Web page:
END

ELSE

[D1 Calc Feeder]

END

This calc tests for the grand total column using a table calc instead of a regular aggregation as described in Part 2, then if it's the Grand Total column returns a single value for the window average. In Tableau v8 you can remove the ,0,IIF... optimization. This has a Compute Using of Date Copy, with the [D1 Calc Feeder] having a nested Compute Using as noted above.

This calc is returning the average of the displayed values, which is not the true sum(numerator)/sum(denominator) of the data set. To do that, we use an alternate calc:

D1 Calc (True Mean)

IF SUM([Number of Records])!= TOTAL(SUM([Number of Records])) THEN

IF FIRST()==0 THEN

WINDOW_SUM(sum([d1]),0,IIF(FIRST()==0,LAST(),0))/WINDOW_SUM(lookup(sum(first_count),-1),0,IIF(FIRST()==0,LAST(),0))

END

ELSE

[D1 Calc Feeder]

END

This has the same Compute Using settings as the D1 Calc (Window Avg).

Note that I also removed the sort on Day(Date), the default sort in Tableau for dates is already ascending order.

Hope this helps!

Jonathan

• 5. Re: Grand Total Average Using Multiple Measure Names/Values

Jonathan,

Thanks for the outstanding response. Not only did you fix my issue, but you optimized my workbook and taught me some valuable Tableau knowledge. You sir, are a true gentleman.

- Pete

• 6. Re: Grand Total Average Using Multiple Measure Names/Values

Hi Jonathan,

I tried recreating your solution on a separate tab in the workbook. While I can derive the grand total averages, the daily values aren't appearing.

Steps:

• Created calculated fields (d1 calc feeder and d1 calc)
• Copied the suggested formulas
• Set d1 calc feeder's default table calculation to -> Compute Using -> Advanced -> Date, Date(Copy)
• Added Date(Copy) to level of detail
• On the Measure Values pane - Compute d1 calc using Date(Copy)

Any ideas on what I may be missing here? Thanks!

- Pete

• 7. Re: Grand Total Average Using Multiple Measure Names/Values

Hi Pete,

Thanks for your detailed steps, they pinpoint exactly where the calcs diverged.

The way to diagnose what is going on is to compare what Tableau is reporting for the addressing and partitioning settings for the different table calcs, either by hovering over the pill on Measure Values or going to the Edit Table Calculation dialog and looking at the Description section. This can be more difficult in cases like this where the same words (Day of Date, D1) get used over and over again, but it shows that there is a difference between what I'd set up and what you'd ended up with for the D1 Calc Feeder.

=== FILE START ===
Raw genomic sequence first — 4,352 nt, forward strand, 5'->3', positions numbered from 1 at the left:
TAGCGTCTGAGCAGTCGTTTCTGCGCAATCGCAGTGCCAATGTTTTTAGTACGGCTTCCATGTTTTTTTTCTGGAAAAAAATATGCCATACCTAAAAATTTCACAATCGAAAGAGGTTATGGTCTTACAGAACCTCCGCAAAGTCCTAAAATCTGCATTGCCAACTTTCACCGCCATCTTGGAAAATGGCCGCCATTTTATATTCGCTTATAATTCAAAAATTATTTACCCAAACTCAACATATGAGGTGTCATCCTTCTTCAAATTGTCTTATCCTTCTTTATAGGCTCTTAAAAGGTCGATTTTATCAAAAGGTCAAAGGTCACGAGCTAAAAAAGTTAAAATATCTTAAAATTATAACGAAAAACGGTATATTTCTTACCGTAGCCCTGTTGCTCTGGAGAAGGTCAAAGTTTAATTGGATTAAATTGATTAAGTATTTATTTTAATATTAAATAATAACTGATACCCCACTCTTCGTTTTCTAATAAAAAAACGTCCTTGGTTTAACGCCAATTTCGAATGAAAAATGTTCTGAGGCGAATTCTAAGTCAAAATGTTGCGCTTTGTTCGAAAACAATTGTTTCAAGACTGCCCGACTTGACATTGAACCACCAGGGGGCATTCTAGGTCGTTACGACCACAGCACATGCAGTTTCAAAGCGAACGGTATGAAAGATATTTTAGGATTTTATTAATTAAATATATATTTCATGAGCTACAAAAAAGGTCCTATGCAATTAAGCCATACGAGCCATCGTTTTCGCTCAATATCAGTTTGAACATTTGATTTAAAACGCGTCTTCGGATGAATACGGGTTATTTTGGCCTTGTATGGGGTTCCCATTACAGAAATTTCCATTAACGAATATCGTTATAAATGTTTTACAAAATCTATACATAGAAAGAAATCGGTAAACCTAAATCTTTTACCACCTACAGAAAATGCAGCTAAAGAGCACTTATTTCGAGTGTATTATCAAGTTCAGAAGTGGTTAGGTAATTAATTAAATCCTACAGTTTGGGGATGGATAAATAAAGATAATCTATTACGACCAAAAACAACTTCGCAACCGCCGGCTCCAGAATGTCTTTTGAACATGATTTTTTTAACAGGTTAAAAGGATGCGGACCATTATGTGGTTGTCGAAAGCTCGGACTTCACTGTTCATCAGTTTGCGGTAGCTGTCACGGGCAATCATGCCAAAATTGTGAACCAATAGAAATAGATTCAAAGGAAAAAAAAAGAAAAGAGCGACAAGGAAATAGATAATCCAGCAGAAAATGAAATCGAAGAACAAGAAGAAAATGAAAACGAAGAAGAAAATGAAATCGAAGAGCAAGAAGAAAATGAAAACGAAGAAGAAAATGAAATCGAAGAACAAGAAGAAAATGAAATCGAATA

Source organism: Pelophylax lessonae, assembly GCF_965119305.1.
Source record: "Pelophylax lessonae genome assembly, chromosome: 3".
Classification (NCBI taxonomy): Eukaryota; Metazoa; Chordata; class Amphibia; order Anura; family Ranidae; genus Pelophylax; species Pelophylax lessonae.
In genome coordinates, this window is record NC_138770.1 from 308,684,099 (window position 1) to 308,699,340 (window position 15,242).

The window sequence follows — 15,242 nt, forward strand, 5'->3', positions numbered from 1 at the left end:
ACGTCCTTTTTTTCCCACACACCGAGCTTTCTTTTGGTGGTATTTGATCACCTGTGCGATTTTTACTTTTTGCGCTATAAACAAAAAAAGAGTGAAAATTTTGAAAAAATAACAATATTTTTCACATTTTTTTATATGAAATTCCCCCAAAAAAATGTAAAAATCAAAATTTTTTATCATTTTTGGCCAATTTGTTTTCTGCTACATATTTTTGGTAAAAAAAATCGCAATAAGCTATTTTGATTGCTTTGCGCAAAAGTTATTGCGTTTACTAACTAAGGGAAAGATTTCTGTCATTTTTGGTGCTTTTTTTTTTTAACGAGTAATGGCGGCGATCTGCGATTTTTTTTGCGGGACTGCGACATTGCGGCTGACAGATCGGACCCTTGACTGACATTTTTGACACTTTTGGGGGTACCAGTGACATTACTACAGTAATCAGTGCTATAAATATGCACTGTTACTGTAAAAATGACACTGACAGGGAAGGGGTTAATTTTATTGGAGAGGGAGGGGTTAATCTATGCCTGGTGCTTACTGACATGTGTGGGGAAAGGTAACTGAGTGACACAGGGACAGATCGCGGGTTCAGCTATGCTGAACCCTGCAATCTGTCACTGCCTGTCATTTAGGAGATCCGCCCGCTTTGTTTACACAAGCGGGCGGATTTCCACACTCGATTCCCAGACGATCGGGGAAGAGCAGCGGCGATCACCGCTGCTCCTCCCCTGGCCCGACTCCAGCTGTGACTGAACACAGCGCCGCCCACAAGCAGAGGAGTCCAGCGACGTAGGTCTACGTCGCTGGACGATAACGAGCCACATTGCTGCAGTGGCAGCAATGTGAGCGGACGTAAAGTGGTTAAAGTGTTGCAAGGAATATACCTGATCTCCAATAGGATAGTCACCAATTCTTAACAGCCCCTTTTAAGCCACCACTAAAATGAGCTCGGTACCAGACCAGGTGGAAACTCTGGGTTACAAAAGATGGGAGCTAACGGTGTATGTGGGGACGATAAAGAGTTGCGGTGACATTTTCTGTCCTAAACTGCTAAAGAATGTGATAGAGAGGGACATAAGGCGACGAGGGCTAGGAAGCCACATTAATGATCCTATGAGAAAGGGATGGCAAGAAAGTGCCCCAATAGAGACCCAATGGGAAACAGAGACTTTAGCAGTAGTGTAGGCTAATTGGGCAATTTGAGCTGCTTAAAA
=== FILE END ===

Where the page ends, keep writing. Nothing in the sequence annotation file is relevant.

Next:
Here's why: When you click on table calc's pill and set the Compute Using to a dimension, that sets the Compute Using for all nested table calculations.So that last step you took - set the Compute Using to Date (copy) - overrode the Compute Using of Date, Date (copy) for the nested D1 Calc Feeder that came from the default.

Since the pills are in the view, the fix is to go to the D1 Calc measure, bring up the Edit Table Calculation dialog, Use the Calculated Field combo box to select the D1 Calc Feeder, and set the Compute Using for this instance of it in the view to Date, Date (copy). You'll need to do the same for both D1 Calc measures in the view.

Here's the process to make sure this doesn't happen again as you are working with the other measures:

• Created calculated fields (d1 calc feeder and d1 calc)
• Copied the suggested formulas
• Set D1 calc feeder's default table calculation to -> Compute Using -> Advanced -> Date, Date(Copy)
• Added Date(Copy) to level of detail
• Add the D1 calc to the view
• Click on the D1 calc's to Edit the Table Calculation. The Table Calculation dialog will default to having the D1 calc selected in the Calculated Field Combo Box.
• Set the Compute Using for this to Date (copy), then click OK. This sets the compute using for just the D1 calc and not the nested feeder calc.

Hope this helps!

Jonathan

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• 8. Re: Grand Total Average Using Multiple Measure Names/Values

That helps tremendously. I get it, and everything works now. Thank you!

- Pete